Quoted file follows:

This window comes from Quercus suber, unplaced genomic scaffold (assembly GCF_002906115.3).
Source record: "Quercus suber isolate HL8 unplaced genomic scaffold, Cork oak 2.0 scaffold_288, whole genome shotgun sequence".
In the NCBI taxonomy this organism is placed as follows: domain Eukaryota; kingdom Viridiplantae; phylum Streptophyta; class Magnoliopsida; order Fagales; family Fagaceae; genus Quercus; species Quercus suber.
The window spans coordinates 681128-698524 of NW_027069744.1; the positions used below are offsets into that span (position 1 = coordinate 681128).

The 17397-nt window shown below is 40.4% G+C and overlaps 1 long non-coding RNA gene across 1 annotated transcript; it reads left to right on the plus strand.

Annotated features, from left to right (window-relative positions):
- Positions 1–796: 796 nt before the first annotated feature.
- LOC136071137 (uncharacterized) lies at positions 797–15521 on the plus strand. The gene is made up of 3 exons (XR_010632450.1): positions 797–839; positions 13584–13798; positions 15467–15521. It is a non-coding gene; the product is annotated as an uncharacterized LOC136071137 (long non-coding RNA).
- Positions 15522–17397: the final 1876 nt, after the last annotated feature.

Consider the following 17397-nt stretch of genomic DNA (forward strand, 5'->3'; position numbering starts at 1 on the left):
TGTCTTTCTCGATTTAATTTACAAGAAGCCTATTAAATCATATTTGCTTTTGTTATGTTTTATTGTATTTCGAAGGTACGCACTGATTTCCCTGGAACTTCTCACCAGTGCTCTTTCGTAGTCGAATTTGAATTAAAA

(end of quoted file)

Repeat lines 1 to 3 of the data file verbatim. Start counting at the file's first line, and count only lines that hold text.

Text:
This window comes from Quercus suber, unplaced genomic scaffold (assembly GCF_002906115.3).
Source record: "Quercus suber isolate HL8 unplaced genomic scaffold, Cork oak 2.0 scaffold_288, whole genome shotgun sequence".
In the NCBI taxonomy this organism is placed as follows: domain Eukaryota; kingdom Viridiplantae; phylum Streptophyta; class Magnoliopsida; order Fagales; family Fagaceae; genus Quercus; species Quercus suber.